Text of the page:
Halloween isn’t cancelled, but it will look fairly different this year. With the pandemic and social distancing guidelines in place, many families are wondering how they’re going to navigate the fun of Halloween.
Families choosing to stay home this Halloween can still have plenty of spooky fun! Many parents may not feel comfortable with trick-or-treating or other Halloween traditions that typically involve large gatherings, but that doesn’t mean that you can’t be creative at home!
New traditions can be forged as a result of these strange new limitations, and they may be ones that we keep long after our physical distancing period is over!
A bit of creativity and connection can go a long way towards keeping your night spooky and fun. Families will conduct activities for kids at home, such as hiding candy around the house and instead of going to people’s homes, parents will decorate their cars and take their kids to parade parties.
Children will probably not be too upset or even notice that they’re not going door-to-door, but you still want to make some fun memories for this socially distant Halloween.
I asked a few knowledgable parents, bloggers, and child development experts about their thoughts on socially distant Halloween tips and activities and here were some great ideas:
1. First Things First, Set Boundaries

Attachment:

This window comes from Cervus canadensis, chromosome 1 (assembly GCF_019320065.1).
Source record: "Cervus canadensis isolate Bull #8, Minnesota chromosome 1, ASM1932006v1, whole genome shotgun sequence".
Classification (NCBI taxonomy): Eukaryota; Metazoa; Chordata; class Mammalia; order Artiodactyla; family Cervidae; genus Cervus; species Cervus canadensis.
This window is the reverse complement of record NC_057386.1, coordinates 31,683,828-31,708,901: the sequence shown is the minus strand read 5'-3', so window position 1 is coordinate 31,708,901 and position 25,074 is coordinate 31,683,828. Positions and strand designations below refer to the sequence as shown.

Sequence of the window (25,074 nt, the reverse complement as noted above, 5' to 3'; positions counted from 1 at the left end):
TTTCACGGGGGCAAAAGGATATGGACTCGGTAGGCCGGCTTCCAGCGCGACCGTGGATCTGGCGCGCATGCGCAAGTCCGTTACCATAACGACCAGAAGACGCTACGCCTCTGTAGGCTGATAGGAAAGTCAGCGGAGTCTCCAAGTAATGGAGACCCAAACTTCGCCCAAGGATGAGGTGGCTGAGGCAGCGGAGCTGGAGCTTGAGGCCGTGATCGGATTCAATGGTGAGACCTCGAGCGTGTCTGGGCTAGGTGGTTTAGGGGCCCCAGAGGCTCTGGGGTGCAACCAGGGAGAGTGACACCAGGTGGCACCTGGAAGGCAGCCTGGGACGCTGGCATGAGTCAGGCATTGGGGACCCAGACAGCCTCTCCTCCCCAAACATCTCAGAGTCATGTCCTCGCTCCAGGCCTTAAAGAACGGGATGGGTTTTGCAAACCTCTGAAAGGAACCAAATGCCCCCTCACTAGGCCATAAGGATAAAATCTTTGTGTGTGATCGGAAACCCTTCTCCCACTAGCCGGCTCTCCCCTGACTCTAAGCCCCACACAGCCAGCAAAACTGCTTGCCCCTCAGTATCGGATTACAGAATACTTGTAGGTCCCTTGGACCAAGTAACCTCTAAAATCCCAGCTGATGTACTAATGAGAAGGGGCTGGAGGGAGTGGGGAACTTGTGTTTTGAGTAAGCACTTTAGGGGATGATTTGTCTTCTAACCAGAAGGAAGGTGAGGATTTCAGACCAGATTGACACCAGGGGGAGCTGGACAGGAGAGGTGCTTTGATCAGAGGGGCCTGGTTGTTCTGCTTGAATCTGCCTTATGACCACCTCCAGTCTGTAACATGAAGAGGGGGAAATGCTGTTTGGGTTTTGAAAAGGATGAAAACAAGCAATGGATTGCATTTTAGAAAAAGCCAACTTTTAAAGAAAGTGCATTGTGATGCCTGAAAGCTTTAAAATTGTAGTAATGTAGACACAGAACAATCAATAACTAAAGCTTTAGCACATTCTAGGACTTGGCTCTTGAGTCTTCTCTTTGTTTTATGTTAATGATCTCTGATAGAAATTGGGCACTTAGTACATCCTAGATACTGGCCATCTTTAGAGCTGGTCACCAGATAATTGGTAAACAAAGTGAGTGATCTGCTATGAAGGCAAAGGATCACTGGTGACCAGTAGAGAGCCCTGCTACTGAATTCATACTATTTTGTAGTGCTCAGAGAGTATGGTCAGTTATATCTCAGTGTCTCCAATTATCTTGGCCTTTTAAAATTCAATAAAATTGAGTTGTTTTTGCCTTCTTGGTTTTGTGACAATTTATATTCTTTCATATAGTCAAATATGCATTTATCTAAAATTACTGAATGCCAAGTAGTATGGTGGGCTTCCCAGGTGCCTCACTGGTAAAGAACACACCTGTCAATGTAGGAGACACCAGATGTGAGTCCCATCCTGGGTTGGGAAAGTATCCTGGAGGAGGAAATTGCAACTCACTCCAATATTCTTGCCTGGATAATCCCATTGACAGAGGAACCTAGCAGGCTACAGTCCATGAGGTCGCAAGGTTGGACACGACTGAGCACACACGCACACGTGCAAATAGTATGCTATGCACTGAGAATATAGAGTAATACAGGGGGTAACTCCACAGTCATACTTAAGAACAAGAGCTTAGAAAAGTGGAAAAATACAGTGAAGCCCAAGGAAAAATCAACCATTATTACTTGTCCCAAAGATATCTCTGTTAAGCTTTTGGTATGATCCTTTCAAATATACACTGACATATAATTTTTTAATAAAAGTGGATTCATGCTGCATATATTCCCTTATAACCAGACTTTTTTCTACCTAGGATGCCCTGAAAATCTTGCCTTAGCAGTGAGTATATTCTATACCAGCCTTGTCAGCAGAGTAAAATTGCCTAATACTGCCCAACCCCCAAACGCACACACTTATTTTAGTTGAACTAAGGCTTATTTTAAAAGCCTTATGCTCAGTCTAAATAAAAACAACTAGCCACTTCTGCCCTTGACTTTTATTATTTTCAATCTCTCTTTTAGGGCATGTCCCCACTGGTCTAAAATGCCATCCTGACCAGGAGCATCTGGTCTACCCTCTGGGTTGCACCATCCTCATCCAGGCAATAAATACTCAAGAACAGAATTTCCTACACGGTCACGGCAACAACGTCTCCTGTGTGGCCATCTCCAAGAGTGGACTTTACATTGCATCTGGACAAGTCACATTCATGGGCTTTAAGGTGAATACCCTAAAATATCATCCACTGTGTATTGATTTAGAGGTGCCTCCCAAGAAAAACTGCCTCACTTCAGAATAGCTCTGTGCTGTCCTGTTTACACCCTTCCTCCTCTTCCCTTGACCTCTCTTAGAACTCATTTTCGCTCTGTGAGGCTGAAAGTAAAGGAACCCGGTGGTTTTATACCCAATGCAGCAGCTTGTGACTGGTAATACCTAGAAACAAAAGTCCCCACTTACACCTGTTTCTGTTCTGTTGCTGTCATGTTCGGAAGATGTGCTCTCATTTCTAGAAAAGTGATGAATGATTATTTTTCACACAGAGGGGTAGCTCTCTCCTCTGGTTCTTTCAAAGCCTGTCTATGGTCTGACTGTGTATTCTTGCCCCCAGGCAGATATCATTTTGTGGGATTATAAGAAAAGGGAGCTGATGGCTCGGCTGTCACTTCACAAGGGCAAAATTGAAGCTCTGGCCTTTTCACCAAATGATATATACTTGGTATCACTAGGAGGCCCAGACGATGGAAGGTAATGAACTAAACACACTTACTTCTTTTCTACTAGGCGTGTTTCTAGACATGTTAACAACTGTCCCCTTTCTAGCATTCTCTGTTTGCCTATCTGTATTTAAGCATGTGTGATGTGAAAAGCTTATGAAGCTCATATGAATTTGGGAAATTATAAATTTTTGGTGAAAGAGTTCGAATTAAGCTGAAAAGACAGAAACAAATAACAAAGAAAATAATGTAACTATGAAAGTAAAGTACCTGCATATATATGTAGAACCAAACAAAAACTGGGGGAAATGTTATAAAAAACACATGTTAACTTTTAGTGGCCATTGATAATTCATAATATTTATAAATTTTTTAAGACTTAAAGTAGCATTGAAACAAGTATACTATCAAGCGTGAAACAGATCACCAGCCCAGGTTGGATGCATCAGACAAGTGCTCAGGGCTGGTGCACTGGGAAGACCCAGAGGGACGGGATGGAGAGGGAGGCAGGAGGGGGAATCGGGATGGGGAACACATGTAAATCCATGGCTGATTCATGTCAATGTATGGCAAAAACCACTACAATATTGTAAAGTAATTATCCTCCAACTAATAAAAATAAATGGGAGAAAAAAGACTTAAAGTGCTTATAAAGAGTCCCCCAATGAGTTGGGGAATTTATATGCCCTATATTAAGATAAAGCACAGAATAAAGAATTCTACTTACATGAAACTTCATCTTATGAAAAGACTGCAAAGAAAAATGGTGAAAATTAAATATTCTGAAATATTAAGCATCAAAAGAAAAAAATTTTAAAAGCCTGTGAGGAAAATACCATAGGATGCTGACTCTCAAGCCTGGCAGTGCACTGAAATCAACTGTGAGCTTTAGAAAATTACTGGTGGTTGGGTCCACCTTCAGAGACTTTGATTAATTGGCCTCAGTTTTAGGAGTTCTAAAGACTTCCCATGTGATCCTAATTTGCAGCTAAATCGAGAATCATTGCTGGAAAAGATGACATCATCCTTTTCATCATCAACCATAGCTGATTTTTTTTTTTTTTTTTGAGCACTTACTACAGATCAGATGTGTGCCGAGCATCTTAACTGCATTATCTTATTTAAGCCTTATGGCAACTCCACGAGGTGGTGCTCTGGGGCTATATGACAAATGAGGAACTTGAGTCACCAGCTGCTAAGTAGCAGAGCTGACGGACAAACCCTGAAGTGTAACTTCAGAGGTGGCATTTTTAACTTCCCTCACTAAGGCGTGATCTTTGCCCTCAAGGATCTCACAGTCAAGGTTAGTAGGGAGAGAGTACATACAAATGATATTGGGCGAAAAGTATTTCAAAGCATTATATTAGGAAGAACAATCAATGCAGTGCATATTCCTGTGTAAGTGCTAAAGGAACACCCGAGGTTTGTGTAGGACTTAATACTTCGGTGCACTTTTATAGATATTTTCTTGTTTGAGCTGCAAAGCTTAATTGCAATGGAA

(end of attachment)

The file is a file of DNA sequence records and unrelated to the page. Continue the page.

We have been advised to live our lives in smaller groups, and when it comes to Halloween, that is no different. This means that you may have to set some firm, but kind, boundaries with your children. Consider travelling with just your immediate family – or with a small group of friends that are within your bubble.
It might feel different, but smaller groups also allow for greater feelings of intimacy and connection and can help to create lasting memories. -Dr. Vanessa Lapointe, a Life360 Family Expert.
2. Make your house a minimal contact “trick or treat zone”
There are some incredibly creative ways that families have altered their Halloween plans to accommodate social distancing. Take a stroll through Pinterest and you will see candy-slides, tube contraptions, and more!
It can be as simple as setting up a table on your driveway with a bowl of candy and then sitting six feet away in order to greet your neighborhood trick-or-treaters. You can also just leave your bowl of candy out on the doorstep and watch from the window as the kids pass by.
Also, the CDC has stated that there should be only individually-wrapped goodie or candy bags given out to kids. This will decrease the chances of risk and getting infected by direct contact.
3. Have a Family Game Night
Try staying home and playing fun, Halloween themed games as a family, like the ones below.
Halloween Matching Game
This game of Halloween charades is perfect for the older kids and also getting your kids moving and laughing!
4. Reach Out to Loved Ones
For many extended family members, the holiday season is one of uncertainty. For those who are immunocompromised or are at risk of complications, there may not be an option to join their family for trick-or-treating. Make a point of connecting with those friends and family members during these significant holidays.